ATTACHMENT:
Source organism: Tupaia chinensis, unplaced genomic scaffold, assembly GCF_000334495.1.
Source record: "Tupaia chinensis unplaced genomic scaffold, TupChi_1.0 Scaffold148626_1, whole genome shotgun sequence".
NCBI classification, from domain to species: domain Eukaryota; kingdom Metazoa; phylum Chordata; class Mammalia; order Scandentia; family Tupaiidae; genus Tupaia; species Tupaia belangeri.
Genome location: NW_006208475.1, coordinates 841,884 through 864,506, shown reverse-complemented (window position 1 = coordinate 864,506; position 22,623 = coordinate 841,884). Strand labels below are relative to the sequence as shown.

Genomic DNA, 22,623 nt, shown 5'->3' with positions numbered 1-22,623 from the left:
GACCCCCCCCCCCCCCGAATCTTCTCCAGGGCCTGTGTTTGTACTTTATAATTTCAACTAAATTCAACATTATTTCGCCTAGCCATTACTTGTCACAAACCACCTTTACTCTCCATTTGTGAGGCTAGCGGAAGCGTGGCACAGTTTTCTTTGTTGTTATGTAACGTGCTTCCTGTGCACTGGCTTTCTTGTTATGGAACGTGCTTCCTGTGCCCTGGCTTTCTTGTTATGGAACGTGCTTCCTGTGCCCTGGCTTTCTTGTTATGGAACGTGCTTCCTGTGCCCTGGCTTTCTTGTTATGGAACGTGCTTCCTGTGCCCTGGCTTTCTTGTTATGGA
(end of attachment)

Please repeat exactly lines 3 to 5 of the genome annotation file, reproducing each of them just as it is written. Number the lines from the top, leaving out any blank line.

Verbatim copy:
NCBI classification, from domain to species: domain Eukaryota; kingdom Metazoa; phylum Chordata; class Mammalia; order Scandentia; family Tupaiidae; genus Tupaia; species Tupaia belangeri.
Genome location: NW_006208475.1, coordinates 841,884 through 864,506, shown reverse-complemented (window position 1 = coordinate 864,506; position 22,623 = coordinate 841,884). Strand labels below are relative to the sequence as shown.

Genomic DNA, 22,623 nt, shown 5'->3' with positions numbered 1-22,623 from the left: